By Cheryl Snapp Conner @ Jun 19, 2013
This article originally appeared in my regular column at Forbes.com:
When friend and collaborator Tom Lowery talked to me several weeks ago about the growing impact of professional facilitation, he had my attention. But when we talked about what social media can add to the training and facilitation process for companies, a new world of possibilities emerged.
How are professional facilitators currently incorporating social media into their business? How could the addition of social media impact their future success? Tom has filled a variety of corporate training roles for a number of years. I invited him to dig a little deeper into this phenomenon this week.
“I’ve been in rooms with teachers, lecturers, presenters and managers/meeting leaders who were boring as hell,” he said. “Business owners in love with the sound of their own tepid voices are a recipe for disaster.”
What makes the difference between boring as you-know-what and a session with employees or customers that leaves participants alive and on fire? To find out, Lowery used his connections to gather some inside views on the art of facilitation. Here are some of the things he discovered:
“Every business incorporates facilitation skills in their day-to-day business, whether they realize it or not,” says Andrea Kennedy, Product Training Specialist-Lexus Division at Toyota Motor Sales. “Facilitation skills aren’t just for formal training,” she said.
That makes sense. A great business needs to be successful both externally and internally.
“Businesses want to keep a finger on the pulse of their companies,” says Tricia Vanderwill, Freelance Facilitator for Acura, General Motors, Lexus and Mercedes Benz and others. “Employees who are the face of these companies need to have continuous knowledge, and the ability to express those thoughts and ideas with skill.”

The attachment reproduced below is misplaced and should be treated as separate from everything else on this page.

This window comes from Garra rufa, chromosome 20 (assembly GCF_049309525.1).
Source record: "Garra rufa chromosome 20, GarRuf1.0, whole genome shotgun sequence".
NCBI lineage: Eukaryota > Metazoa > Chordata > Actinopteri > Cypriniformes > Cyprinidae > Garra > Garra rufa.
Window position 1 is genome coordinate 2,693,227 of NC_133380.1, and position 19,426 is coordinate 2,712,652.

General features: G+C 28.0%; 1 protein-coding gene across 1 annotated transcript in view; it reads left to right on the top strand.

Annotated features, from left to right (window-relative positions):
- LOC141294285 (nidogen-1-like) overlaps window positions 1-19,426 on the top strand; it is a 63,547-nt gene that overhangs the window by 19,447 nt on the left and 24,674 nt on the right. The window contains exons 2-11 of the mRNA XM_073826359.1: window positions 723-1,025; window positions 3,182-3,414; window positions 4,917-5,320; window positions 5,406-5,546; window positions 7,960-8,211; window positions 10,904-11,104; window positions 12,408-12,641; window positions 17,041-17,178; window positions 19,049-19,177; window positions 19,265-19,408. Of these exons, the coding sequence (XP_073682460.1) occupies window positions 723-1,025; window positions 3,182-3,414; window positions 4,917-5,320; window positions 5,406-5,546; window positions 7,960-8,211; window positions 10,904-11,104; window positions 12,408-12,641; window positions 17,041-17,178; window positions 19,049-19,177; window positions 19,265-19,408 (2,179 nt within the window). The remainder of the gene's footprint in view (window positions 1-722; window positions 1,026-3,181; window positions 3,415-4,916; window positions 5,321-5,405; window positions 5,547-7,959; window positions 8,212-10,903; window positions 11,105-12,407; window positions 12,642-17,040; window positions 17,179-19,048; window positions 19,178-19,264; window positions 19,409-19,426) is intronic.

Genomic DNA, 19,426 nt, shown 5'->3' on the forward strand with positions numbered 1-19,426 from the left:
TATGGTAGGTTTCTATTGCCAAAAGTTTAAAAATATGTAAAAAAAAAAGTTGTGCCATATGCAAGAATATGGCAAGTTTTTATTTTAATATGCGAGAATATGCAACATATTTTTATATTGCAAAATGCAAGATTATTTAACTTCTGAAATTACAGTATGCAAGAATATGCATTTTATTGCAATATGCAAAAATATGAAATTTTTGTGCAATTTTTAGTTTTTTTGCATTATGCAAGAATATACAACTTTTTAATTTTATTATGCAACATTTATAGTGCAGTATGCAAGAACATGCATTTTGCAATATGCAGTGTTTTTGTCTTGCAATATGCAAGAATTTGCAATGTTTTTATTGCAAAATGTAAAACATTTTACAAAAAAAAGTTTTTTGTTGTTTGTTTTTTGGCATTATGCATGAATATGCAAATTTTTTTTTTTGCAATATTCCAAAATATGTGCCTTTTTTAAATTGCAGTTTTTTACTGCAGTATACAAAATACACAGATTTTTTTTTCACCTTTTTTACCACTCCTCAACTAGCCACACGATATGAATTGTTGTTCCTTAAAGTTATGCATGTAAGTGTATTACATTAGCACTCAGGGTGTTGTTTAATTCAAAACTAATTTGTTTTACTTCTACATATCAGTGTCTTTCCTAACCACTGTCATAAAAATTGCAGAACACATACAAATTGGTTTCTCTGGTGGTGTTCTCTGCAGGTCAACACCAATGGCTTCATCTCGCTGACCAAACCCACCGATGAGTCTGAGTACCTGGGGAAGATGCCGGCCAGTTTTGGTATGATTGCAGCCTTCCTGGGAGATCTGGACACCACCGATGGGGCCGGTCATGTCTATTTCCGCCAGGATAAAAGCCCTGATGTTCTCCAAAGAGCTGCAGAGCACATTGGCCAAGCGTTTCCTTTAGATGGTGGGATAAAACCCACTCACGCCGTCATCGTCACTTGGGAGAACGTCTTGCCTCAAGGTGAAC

I’ve talked in past columns about the ways social media can boost brand awareness, improve customer relations and increase sales. But consider this formula: Social media and facilitation are a great combination for increasing an intangible commodity—employee engagement—as well. Increased employee engagement increases the profitability of every business. So where do we begin?
For these answers we turned to a leader in the world of facilitation: Bill Heacock, the founder of Heacock, Perez and Associates. Known for his iconic courses such as Train the Trainerand Death by PowerPoint, Heacock sees social media and facilitation as powerful twins for success.
Says Heacock: “Social media will play a huge role going forward. Surveys suggest that much more learning takes place informally than formally in a work environment. If you don’t know how to do something, you typically don’t wait for the next regularly scheduled class; you simply ‘go ask Bob.’ Wikis, blogs, IM, Tweets, Texts, etc.–every new technological innovation makes a facilitator’s tool box even more robust and gives organizations yet another way to enhance employee performance on the job.”
Leadership and Engagement
How do leaders achieve audience engagement? They are up against some formidable odds. According to Statistic Brain, people’s abilities to pay attention is lower than we thought, and appears to be getting worse by the minute:
· The average attention span in 2012—8 seconds
· The average attention span in 2000—12 seconds
· The average attention span of a goldfish—9 seconds
· Average number of times per hour an office worker checks their email inbox—30
To continue reading please visit my column at Forbes.com.